When I was in my early twenties, I was already gripped with fear over aging. My religious application of anti-wrinkle cream every night definitely got some laughs at the sorority house. But when I looked to the movies, music, and pop culture surrounding me at the time the message was clear: the world belongs to the young. Thirty stood lurking in front of me like some sort of dark deadline. I had to get EVERYTHING done by then — make a name for myself in a creative career, find and marry the right guy, put down roots in the right town. And whenever things weren’t going well in any area, I’d lean on the comforting thought, “Well, at least I’m still in my twenties.” I achieved some of my goals, but on nowhere near the time frame I had set out for myself. By the time the big 3-0 rolled around, it was comically underwhelming. Surprisingly, I didn’t disappear into surburbia or wake up with a head full of grey hair. In fact, I had one of the best birthdays of my life. I had finally gotten a great creative job at an ad agency, was surrounded by loving friends, and felt more attractive than I’d felt in years. I was deeply content. And I still had goals for my future. In many ways, life was just beginning.

When I look ahead, I’m still a bit apprehensive of aging. I think about health issues and how my body will feel differently as it ages. But I’ve recognized that if you really unravel it, the root fear for most of us is of feeling unattractive. And one can feel attractive or unattractive at any age, right? Perhaps part of our issue as a culture is that we don’t celebrate enough people like Linda Rodin (pictured here), who can inspire our vision of life after 50. It doesn’t have to be a black hole. Lately, we’ve been discussing the older women whose style we admire most (ladies like Linda, Meryl Streep, Blythe Danner, and Wini Burkeman) in the office. We’ve noticed that each of these women have allowed some natural aging to happen (be it “happy lines” or a shock of white hair). And that reads as pure confidence.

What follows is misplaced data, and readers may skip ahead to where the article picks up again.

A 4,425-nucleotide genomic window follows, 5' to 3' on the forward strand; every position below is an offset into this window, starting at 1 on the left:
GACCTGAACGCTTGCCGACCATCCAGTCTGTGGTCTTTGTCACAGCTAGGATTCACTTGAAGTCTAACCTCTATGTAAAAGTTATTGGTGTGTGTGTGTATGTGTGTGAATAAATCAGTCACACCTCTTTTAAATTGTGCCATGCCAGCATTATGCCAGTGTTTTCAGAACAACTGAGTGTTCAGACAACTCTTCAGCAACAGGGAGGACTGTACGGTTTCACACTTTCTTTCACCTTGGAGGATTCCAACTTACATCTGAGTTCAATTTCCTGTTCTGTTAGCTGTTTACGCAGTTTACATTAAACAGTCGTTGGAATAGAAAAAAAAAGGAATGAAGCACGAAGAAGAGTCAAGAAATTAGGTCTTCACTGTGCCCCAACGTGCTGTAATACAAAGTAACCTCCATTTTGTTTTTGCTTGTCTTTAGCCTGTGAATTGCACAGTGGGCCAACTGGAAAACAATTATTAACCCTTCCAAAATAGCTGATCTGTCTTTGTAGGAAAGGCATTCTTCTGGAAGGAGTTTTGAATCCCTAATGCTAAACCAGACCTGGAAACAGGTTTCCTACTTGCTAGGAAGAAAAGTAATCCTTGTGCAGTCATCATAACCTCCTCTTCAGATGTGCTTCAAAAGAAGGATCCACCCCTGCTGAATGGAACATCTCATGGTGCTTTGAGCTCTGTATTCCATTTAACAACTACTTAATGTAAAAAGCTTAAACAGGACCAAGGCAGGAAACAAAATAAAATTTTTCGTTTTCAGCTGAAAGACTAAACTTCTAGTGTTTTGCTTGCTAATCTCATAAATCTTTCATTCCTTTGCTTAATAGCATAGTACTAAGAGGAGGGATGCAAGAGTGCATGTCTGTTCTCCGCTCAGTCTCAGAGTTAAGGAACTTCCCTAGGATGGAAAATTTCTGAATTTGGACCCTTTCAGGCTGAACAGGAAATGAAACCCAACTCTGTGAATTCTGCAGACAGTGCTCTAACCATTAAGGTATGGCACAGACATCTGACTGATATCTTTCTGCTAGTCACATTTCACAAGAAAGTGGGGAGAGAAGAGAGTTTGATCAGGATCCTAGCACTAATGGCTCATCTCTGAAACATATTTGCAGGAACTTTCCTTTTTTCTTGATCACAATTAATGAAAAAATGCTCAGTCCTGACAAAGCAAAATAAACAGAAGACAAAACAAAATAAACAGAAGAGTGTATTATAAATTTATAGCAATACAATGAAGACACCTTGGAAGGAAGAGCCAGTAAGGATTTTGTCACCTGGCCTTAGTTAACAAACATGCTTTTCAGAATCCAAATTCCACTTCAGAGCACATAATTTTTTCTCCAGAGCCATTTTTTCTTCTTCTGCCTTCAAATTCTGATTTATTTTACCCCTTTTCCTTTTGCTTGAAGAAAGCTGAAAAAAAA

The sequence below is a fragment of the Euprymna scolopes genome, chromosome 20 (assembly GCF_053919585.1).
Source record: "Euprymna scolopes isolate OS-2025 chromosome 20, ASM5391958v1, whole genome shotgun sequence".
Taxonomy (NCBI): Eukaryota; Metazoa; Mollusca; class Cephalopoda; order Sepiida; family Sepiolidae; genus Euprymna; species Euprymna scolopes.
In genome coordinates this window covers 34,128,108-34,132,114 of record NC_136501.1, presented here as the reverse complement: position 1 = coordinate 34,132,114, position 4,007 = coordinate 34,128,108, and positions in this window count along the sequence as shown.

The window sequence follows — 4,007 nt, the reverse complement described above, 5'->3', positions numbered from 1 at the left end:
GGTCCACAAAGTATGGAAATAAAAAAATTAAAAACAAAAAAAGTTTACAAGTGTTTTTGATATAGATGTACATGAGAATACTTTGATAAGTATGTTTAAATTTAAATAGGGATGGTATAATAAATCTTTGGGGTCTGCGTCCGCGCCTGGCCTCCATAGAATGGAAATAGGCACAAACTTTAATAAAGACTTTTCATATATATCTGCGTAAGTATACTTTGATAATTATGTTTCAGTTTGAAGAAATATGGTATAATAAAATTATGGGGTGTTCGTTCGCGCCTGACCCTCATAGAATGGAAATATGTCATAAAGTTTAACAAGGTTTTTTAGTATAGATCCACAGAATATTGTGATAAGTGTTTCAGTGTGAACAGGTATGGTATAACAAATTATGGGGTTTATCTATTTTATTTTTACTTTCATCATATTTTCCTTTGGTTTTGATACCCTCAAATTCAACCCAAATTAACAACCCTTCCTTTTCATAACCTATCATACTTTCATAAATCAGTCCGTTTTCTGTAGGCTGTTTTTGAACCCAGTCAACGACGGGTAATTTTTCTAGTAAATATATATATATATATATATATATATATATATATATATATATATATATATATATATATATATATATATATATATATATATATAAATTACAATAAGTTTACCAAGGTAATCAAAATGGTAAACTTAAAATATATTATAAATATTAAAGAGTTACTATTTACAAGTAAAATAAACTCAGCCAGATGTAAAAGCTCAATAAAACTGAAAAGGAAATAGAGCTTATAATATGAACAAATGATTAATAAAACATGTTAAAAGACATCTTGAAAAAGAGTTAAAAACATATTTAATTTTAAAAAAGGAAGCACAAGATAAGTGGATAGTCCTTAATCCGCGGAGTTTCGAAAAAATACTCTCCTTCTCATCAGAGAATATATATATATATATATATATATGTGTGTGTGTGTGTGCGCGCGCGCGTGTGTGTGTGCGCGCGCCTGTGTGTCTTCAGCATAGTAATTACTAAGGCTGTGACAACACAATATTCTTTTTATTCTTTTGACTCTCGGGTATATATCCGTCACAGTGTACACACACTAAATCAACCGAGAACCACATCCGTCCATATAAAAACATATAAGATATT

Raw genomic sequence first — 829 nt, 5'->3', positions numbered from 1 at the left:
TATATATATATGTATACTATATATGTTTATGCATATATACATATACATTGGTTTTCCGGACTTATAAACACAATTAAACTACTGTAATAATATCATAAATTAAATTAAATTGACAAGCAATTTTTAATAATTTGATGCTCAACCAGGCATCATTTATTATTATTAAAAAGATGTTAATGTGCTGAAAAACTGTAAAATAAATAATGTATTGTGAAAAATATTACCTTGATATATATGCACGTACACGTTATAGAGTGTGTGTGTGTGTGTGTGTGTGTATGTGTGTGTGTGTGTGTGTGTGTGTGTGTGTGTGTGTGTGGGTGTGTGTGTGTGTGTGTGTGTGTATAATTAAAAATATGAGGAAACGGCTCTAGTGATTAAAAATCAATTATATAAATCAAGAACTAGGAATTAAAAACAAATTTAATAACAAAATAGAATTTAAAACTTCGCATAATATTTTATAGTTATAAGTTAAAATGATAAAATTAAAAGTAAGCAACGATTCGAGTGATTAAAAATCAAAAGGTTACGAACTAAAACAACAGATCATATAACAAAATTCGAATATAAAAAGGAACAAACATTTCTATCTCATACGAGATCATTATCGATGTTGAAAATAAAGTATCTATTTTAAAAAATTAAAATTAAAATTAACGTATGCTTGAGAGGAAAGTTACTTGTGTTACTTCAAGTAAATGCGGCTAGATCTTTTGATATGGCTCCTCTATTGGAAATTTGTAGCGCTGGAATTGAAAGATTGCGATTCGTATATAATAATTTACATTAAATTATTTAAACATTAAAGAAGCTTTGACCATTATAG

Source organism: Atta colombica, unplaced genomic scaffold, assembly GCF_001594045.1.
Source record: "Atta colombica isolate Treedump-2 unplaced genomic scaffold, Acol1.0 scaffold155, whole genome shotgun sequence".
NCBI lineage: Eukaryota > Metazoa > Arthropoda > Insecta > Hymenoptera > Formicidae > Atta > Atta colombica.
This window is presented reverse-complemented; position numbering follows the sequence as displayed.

Soaking up the fun and comfort of my thirties, I feel foolish for the time I spent worrying in my twenties. And as a woman, I hope to see more of us taking pride in the years of experience that make us who we are instead of being uncomfortable with them. Who knows, maybe we can even influence the next generation of girls to actually look forward to bigger birthdays. When it comes to aging, I think FDR was right: there’s nothing to fear but fear itself.

image via the coveteur

 

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